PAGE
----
I was reading a Patricia Cornwell thriller a few weeks back and blinked when I saw these words in a passage about forensic investigation (the novelâ€™s plot revolves around the murderous release of a smallpox-related virus): â€œthe historian McNeill wrote about the interaction of micro and macro parasites. . . .â€œ (in his famous Plagues and Peoples).
I found myself describing this to a friend as placing Bill McNeill, with whom Iâ€™ve had the pleasure and honor of working with for over 10 years now, in the sphere of other great authors in history, as one might say, â€œthe poet Wordsworth,â€ for example. In a fascinating bit of synchronicity I found that Bill McNeillâ€™s son, J.R. McNeill (the other historian McNeill, in fact, author of Something New Under the Sun and a forthcoming book on yellow fever), has a passage from Wordsworth in his email signature:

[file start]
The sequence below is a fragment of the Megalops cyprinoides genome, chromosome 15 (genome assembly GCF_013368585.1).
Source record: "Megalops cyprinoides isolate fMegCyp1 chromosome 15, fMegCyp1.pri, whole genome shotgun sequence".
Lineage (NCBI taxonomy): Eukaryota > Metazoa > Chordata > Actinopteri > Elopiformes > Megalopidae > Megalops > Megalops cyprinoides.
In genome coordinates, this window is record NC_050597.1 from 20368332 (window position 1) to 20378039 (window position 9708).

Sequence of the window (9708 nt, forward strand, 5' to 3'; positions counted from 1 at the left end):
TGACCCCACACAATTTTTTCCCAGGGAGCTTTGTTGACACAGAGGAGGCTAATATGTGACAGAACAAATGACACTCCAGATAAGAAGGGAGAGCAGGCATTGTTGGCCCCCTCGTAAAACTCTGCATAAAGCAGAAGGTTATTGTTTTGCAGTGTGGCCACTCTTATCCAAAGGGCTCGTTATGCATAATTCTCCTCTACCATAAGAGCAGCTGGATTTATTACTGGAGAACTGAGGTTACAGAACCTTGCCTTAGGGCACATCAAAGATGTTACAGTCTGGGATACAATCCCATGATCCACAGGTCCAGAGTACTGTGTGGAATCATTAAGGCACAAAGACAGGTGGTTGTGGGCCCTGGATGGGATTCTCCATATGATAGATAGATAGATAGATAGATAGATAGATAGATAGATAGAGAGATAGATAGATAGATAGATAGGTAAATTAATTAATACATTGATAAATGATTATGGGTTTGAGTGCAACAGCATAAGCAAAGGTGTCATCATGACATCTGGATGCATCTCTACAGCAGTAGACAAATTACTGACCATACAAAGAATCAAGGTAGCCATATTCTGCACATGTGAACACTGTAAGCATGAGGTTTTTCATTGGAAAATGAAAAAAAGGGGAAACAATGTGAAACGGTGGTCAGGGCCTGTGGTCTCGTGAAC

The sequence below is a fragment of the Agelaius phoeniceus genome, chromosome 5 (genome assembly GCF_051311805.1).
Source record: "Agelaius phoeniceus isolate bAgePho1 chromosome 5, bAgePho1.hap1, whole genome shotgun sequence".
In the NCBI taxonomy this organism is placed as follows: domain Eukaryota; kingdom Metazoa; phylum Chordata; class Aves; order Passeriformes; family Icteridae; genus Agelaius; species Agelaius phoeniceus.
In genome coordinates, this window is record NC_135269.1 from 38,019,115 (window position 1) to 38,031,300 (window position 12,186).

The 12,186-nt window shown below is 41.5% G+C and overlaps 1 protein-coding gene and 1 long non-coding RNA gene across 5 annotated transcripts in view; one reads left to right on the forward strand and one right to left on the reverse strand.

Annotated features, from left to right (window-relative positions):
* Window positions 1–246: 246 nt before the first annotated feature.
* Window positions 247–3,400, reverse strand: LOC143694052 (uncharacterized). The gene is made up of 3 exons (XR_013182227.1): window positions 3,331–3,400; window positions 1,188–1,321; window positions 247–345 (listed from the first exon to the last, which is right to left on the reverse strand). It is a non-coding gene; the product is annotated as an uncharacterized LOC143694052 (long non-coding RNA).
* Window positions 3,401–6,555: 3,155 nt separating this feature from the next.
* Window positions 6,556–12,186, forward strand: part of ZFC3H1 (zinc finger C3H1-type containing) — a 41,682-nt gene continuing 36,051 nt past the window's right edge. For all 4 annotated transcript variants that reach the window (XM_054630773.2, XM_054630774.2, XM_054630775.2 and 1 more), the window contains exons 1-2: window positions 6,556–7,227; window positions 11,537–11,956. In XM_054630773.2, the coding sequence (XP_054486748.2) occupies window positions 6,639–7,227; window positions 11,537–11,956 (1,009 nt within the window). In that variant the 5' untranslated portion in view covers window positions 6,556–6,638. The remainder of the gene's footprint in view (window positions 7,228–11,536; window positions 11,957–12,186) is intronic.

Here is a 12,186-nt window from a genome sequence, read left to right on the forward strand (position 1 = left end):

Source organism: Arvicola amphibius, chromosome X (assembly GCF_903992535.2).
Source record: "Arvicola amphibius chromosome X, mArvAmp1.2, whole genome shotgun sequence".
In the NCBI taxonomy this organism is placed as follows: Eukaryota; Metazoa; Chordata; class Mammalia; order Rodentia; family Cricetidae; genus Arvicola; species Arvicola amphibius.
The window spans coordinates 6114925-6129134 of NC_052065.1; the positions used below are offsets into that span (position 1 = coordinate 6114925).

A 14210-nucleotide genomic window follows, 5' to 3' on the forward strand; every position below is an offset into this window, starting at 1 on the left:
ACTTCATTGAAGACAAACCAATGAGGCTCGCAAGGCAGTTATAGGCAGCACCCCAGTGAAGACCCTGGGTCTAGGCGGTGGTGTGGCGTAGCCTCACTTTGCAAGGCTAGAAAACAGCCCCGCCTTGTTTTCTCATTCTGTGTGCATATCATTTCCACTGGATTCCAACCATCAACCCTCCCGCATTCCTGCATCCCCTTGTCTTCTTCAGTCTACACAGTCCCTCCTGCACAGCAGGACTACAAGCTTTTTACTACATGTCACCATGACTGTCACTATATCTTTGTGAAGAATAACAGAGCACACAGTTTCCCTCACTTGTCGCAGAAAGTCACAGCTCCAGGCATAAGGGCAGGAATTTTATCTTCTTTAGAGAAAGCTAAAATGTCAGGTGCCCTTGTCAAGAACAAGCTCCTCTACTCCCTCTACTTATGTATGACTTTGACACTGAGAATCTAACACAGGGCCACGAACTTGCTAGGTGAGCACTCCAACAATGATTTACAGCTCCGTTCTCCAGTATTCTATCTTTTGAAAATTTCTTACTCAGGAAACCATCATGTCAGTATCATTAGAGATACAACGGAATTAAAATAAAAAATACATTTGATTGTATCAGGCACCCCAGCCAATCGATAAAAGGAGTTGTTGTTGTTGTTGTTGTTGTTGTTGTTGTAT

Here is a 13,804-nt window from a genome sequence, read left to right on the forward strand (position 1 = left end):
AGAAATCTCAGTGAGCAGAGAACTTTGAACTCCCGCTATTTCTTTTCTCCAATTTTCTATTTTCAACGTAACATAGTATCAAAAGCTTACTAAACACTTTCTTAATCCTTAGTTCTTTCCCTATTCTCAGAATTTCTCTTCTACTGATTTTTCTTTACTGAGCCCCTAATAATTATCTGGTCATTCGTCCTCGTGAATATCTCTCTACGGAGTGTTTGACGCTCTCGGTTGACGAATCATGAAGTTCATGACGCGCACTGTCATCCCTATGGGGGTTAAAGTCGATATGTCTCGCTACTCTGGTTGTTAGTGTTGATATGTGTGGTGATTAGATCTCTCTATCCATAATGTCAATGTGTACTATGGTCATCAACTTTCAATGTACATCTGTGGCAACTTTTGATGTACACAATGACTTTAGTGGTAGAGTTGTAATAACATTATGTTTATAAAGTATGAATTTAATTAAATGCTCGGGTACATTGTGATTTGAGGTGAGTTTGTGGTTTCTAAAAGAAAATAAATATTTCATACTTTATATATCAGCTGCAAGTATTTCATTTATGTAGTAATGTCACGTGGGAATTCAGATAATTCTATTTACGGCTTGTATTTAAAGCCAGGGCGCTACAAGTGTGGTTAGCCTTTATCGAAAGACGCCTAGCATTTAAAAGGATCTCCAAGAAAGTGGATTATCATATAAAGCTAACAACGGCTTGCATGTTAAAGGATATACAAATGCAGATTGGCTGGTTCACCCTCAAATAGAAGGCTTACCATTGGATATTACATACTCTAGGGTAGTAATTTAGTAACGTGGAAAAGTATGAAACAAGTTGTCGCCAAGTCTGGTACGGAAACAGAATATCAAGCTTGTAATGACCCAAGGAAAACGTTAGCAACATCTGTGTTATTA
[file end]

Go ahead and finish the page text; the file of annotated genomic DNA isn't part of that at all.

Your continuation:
The world is too much with us; late and soon,
Getting and spending, we lay waste our powers:
Little we see in Nature that is ours;
We have given our hearts away, a sordid boon!
The Sea that bares her bosom to the moon;
The winds that will be howling at all hours,
And are up-gathered now like sleeping flowers;
For this, for everything, we are out of tune;
It moves us not.–Great God! I’d rather be
A Pagan suckled in a creed outworn;
So might I, standing on this pleasant lea,
Have glimpses that would make me less forlorn;
Have sight of Proteus rising from the sea;
Or hear old Triton blow his wreathed horn.
–William Wordsworth, 1806